Call to drive home need for toll roads

20/11/2015 - 15:09

Perth is projected to have seven of the nation’s top 10 most-congested roads by 2031, and despite public displeasure, toll roads could be part of the solution.

Call to drive home need for toll roads
BUILD THE ROADS: Peter Harris says the public needs to be made aware of the cost of doing nothing on transport reform. Photo: Dale Watson

Perth is projected to have seven of the nation’s top 10 most-congested roads by 2031, and despite public displeasure, toll roads could be part of the solution.  

Rising petrol prices, vehicle wear and tear, and the hours stuck in traffic on the daily commute are all costly realities of a motorist’s life.

However, the cost of any journey’s most expensive piece of infrastructure, the road itself, is only indirectly borne by the user.

That lack of a price signal is part of the reason for congestion, a major cause of poor planning and of poor public investment allocation, according to Productivity Commissioner Peter Harris.

Before reform can take place, clear communication of the problems inherent in the current system and the benefits of change would be key, Mr Harris told delegates at a recent Committee for Economic Development of Australia forum.

It was timely commentary, with the state parliament reviewing legislation to allow the commissioner of Main Roads WA to set tolls as part of the funding package for the Perth Freight Link.

Ambiguity in the wording has meant that the state government has had to hose down speculation that it might expand tolls to existing roads.

One example of how a broader system might work, however, comes from an ongoing test study in Oregon, Mr Harris said, where a small group of drivers are charged by kilometre travelled.

In that case, they are reimbursed for fuel tax.

Locally, he acknowledged that revenue could be used to dramatically reduce registration charges, which are fixed costs that disadvantage infrequent road users.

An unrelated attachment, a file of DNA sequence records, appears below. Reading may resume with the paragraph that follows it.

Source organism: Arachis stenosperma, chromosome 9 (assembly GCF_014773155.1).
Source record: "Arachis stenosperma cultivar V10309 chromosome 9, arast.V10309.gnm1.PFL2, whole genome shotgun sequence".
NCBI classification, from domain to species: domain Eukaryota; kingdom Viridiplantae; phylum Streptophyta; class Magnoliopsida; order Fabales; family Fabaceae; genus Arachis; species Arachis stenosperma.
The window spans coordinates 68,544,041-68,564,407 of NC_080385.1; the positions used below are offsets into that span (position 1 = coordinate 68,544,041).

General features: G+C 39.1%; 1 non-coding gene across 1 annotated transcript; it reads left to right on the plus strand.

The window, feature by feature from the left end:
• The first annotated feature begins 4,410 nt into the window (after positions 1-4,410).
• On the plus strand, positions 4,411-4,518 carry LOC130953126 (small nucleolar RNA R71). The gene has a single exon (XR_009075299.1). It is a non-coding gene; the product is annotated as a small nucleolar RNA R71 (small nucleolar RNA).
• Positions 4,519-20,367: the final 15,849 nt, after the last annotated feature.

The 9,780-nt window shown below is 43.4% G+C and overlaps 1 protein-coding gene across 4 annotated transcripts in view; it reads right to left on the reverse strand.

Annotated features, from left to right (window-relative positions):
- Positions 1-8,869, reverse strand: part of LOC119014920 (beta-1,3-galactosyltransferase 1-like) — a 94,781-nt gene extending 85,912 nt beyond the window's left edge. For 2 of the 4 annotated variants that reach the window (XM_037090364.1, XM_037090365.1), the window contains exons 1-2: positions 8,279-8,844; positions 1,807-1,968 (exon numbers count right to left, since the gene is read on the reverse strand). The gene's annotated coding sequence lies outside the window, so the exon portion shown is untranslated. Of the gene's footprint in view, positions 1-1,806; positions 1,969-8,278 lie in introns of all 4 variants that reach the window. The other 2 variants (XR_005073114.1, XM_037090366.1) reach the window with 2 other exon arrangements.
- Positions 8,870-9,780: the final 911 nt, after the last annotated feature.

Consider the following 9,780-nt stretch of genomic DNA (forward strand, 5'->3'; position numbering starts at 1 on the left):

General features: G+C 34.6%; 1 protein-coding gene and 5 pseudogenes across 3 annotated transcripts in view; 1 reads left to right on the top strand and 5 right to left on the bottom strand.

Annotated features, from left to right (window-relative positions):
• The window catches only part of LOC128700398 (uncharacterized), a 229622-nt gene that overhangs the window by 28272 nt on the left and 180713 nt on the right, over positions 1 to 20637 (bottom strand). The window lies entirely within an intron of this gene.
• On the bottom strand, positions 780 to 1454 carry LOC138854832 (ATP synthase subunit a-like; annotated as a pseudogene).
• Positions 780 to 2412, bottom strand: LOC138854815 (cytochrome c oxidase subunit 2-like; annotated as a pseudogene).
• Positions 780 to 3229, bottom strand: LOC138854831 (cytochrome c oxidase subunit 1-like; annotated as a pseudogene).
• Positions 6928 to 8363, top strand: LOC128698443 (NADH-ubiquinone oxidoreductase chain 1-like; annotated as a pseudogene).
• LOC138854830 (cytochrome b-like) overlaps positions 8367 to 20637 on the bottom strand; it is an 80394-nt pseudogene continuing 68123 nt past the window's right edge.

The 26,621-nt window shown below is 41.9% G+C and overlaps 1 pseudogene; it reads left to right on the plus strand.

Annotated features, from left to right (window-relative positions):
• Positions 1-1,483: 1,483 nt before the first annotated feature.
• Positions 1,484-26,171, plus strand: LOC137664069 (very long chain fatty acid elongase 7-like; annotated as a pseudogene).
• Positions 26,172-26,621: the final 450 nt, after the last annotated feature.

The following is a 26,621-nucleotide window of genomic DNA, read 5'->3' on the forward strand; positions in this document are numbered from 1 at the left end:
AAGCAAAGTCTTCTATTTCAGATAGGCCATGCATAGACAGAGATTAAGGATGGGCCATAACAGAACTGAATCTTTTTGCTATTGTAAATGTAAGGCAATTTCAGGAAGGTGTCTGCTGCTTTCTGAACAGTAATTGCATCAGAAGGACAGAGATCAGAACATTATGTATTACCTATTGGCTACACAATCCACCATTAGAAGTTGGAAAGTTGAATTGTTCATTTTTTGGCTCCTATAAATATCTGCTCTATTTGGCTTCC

Labelling road pricing the last great bastion of infrastructure reform, Mr Harris noted that the recent Harper Review of competition policy had also picked it as a high priority.

RAC chief executive Terry Agnew said it was important that taxation for road usage was fully allocated to road funding.

He said about 34 cents of every dollar raised in Western Australia through the current fuel excise system was allocated to fund road infrastructure here.

A solution would be to ‘hypothecate’ road taxes directly into funding infrastructure, enshrining in legislation a provision that 100 per cent of the revenue would be spent on roads or transport.

Otherwise, by 2031, congestion would cost the state’s economy up to $16 billion, Mr Agnew said.

There are further options to reduce congestion, however.

Mr Agnew highlighted cycle paths as one, with a return sometimes in excess of three times cost.

Another top priority was the building of Perth Light Rail, he said.

In the meantime, the government has named Leighton Contractors as the preferred proponent for the first stage of the Perth Freight Link, the extension of Roe 8.

The plan for the second stage of the project remains unclear.

In combination, both stages were mooted to cut 9.5 minutes off a trip from the Kwinana Freeway to Fremantle, saving about $8.15 in freight costs per trip.

That saving on journey time and cost is what will enable the state government to levy the toll, with heavy road users still better off overall.

But a spokesman for the WA Road Transport Association, which acts for the trucking industry, said the organisation would not support a toll in the project’s current form.

“There is little efficiency gained from travelling a road that finishes at Stock Road,” the spokesman told Business News.

“The road network needs to be complete, all the way through to Fremantle before any toll is warranted.

“From Stock Road to the Roe 8 intersection, there would still be (as far as I can tell) 10 sets of lights to get into the port.”

He also said it was unacceptable that, in the bill’s current form, it would enable tolls for other prescribed roads, not just those connected to the link.

STANDING BY BUSINESS. TRUSTED BY BUSINESS.

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